The building of shelter for humans can be a wonderfully natural experience, full of texture, natural curves, and tints of earthen colors. Walls aren’t so uniform and the feeling of a
nest rather than a box is invoked. Buildings can be damaging to the environment and the future users in conventional settings and we seek to inspire others to build with these materials when appropriate. A balance between thermal mass and insulation should always be recognized when building shelters while an aim for a new aesthetic is encouraged.
Because we have seasonal fluxes of people for our courses and our dry season for camping, we have developed social spaces using natural building techniques. The main one is a outdoor cooking/lounging space that has gone through several phases of implementation. It all centers around the cob oven which was the first element to be added. In 2011, with the direction of Pedro and Sara Wuerstle, a branch of TreeYo at the time, students helped to build the oven from the foundation up and helped to launch what has now become our infamous mud pit.
The cob oven started in our first course in 2011 as Terra Alta was still being used as a remote site for camping and hands-on but not the full classroom. Consequently, during that course the students helped to move the stones and stack them with no mortar to create the foundation. On top of that a level base was created so that the fire bricks could be placed. With the base and foundation secure, we moved upward once more to the sand dome. That was as far as we got on the oven but the students did get a chance to make some cob and apply the cob as well on the compost toilet project that was happening all the while. This latter project used cob in combination with wattle and daub. Wattle and Daub utilizes an internal framework to help create structure and make thinner walls than cob. The project also utilized cannas, a local grass, similar to bamboo in some respect, that grows to 5-8 meters tall and a great building resource. This dual project aspect allowed students to see the beginning stages of the project and also the middle where lots of action occurs.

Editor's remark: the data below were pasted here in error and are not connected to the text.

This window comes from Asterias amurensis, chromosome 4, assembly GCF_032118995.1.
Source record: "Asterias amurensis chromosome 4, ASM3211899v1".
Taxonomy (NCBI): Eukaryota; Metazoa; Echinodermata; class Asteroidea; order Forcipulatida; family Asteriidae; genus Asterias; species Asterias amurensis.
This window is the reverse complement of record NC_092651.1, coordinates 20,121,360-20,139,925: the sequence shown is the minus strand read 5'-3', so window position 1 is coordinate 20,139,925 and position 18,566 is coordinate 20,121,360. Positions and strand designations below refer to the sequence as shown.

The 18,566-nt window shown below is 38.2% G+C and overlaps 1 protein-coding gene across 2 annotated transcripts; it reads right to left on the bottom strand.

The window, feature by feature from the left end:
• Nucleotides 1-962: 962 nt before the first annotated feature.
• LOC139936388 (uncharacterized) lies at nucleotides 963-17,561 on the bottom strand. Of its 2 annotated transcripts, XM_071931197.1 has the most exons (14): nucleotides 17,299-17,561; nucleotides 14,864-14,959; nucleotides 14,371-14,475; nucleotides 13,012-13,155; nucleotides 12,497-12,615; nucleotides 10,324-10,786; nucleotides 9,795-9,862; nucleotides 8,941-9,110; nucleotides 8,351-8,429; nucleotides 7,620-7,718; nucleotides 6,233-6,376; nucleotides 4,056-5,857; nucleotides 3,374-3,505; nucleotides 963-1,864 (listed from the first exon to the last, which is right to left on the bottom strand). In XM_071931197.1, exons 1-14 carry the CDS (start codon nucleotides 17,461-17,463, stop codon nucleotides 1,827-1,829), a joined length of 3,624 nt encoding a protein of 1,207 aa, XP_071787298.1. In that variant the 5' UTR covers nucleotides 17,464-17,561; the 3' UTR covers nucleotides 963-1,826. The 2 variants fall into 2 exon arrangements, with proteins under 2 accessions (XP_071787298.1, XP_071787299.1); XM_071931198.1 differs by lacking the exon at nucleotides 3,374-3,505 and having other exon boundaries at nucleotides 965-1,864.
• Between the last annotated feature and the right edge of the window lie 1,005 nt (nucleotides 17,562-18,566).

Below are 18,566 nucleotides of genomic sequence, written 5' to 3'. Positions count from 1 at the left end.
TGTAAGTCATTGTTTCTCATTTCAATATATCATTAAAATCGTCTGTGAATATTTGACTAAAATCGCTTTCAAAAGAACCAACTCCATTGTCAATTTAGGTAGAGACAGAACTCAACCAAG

In the second PDC of 2011 a month later, we mixed more cob and had the sand dome ready so it was jsut the layering process of the earthen mix to form the vault. We used the correct proportions of height based on the golden ratio to get the fires energy to cycle appropriately. The door was a post course evolution but from there we began to cook in it. It serves us for pizza’s and bread and is used quite frequently during the summer months with almost daily use during our courses.
From there, in 2012 we radiated out to make the space more functional by creating a cob bench. It was a big push during our PDC that summer as we had to lay the foundation, place the bales, and cob in just a few short hours. With 30 people available between this project and the herb spiral project that was happening simultaneously, the process went fairly quickly and again needed post course finalizing. We used strawbales to fill space quickly as the bench just made of cob would have been a much bigger endeavor. It also gives a comfortable space for not just seating but also laying down. Nestled under a grouping of cork oaks and lemonwood trees, it is a great spot to relax and hide from the summer sun.
From there, in 2013 we expanded the cooking portion of the area to also include a rocket stove cooker. It uses the principle of high oxygen intake to create a high heat, clean burn fire. This allows use to cook some things outside like water to for tea or tomatoes for the pizza. It uses the idea of relative location to the cob oven and makes the space more multifunctional. To increase the usability of the site we also created several more cob benches. These don’t have a back on them so can be used to sit in varying directions. We didn’t use strawbales this time as our team led more hands-on sessions to get it done. Since then, the cob oven, the benches, and the compost toilet have all been rendered with a lime mix and colorful dyes to help bring the space alive.
Also in 2012, we installed a feature that has helped to grow the place in many ways: the dome. A geodesic dome made with local wood and fitted with old recycled materials, it created a portal for music, story, dancing, and a lot of sharing to take place. Some of that sharing is class itself but is mainly for shedding energy and rebuilding energy for the next day in our courses from our nightly fires and music. When courses aren’t happening it continues to serve as an important social space for gatherings, cooking on the fire, and parts of our shamanic journeys. To give the space a certain ambiance, we have also added pieces of cloth designed on a pattern to enhance the spaces atmosphere. The feeling of being enclosed gives a secure feeling but a simple glance upward through the repeating triangles allows a pondering of the universe without stepping out of the structure.
Another structure that we have made with wood is the sweat lodge. Its a really simple, rustic structure but sturdy enough to old the woolen blankets that create the space for these ceremonies. Inside we bring rocks that have been heated in a fire outside for hours and we cram inward to sweat out impurities and try and let go of limits, judgements, and control. It’s a great space to have onsite and we are appreciative of the wood from the …. that gives the flexibility and strength for the structure. These are good characteristics to bring inside yourself as well when you enter the half dome, wooden structure.
We feel quite dedicated to this topic and have learned more through self study, trial and error, and inviting experts from around the world to contribute.